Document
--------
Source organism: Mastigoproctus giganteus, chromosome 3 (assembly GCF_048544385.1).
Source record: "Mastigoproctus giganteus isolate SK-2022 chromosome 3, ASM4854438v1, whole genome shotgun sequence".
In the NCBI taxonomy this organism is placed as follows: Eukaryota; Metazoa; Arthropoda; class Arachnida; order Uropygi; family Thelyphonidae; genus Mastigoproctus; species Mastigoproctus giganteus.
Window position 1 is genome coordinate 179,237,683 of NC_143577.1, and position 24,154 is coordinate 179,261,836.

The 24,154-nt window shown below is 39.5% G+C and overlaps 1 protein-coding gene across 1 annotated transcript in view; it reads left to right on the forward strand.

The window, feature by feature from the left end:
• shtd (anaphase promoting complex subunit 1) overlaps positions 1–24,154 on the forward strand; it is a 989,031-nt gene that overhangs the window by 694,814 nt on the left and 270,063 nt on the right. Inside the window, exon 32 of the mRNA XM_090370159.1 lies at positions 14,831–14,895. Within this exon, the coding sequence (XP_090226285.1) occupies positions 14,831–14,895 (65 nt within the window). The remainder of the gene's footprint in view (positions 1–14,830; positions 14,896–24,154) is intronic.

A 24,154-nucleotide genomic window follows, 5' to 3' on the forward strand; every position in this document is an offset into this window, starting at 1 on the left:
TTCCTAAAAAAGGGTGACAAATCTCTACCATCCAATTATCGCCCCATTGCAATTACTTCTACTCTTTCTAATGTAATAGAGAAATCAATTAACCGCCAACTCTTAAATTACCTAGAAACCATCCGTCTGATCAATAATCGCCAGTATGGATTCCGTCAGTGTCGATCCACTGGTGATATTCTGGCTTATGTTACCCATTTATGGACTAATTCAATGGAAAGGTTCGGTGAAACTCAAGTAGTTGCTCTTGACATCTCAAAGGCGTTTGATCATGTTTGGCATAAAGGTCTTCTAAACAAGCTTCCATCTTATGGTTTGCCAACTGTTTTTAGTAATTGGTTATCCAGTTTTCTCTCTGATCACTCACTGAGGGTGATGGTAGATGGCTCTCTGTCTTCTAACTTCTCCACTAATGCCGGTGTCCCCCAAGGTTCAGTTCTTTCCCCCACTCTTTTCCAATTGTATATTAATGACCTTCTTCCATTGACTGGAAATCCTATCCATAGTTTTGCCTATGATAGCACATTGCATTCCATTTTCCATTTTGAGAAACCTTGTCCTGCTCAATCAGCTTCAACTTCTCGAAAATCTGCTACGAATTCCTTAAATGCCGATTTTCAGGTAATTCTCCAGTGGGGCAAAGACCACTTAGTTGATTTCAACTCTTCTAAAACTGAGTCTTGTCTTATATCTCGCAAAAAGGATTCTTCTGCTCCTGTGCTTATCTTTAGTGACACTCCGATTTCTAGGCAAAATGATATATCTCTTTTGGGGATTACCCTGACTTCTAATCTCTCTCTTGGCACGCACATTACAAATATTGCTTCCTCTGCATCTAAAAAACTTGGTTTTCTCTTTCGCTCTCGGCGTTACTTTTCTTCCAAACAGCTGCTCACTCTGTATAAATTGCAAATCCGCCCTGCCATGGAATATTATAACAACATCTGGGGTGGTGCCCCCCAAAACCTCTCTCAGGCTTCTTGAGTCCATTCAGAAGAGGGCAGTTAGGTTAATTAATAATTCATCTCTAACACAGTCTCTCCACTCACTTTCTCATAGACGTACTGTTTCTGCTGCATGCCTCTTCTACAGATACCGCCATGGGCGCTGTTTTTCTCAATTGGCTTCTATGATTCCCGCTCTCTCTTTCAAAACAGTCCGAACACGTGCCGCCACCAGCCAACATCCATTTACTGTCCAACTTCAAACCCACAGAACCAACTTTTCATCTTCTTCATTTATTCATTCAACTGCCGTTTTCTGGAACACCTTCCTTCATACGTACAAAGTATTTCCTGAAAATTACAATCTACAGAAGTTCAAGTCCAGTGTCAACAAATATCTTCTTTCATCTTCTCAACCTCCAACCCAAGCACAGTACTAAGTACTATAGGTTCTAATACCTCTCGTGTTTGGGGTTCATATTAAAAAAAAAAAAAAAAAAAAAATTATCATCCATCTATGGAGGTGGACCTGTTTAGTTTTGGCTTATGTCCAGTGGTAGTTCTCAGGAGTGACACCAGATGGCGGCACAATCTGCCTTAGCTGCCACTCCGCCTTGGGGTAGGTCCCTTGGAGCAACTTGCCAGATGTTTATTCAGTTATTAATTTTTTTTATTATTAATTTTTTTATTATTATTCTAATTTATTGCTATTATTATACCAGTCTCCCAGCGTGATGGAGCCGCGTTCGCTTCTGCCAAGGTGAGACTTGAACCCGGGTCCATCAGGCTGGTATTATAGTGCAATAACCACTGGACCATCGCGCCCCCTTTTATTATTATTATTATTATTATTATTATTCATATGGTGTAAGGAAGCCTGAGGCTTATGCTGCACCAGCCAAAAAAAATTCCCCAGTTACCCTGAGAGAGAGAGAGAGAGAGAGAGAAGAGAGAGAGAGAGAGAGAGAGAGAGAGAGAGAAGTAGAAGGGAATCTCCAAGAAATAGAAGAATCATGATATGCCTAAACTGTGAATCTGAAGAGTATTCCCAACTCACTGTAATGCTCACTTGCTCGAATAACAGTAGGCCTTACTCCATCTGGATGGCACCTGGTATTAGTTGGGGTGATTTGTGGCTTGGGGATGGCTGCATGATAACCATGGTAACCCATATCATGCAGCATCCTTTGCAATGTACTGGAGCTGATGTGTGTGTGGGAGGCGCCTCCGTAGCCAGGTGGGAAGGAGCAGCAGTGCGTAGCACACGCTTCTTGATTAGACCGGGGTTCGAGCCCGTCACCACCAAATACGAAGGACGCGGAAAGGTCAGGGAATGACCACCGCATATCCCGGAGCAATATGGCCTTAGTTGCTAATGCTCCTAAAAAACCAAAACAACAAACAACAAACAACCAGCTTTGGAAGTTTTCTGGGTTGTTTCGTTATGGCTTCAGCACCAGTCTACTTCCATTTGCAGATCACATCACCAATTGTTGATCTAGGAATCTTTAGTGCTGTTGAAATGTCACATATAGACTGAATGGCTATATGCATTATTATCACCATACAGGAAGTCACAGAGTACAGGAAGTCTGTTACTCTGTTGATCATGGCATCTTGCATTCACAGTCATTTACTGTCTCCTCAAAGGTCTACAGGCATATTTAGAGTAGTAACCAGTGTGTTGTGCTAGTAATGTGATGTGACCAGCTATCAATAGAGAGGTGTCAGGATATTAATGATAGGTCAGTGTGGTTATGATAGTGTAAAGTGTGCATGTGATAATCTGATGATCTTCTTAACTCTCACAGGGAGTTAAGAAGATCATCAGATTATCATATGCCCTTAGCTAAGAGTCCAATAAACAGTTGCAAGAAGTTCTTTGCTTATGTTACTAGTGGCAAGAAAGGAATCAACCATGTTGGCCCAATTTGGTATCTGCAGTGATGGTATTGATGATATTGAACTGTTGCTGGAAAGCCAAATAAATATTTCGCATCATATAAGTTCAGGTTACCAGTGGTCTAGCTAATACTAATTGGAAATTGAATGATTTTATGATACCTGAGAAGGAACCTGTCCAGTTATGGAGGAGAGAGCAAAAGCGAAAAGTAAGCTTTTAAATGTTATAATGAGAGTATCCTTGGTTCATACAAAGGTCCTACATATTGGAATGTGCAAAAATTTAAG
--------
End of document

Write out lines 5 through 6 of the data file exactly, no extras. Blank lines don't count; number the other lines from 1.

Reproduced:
The 24,154-nt window shown below is 39.5% G+C and overlaps 1 protein-coding gene across 1 annotated transcript in view; it reads left to right on the forward strand.

The window, feature by feature from the left end: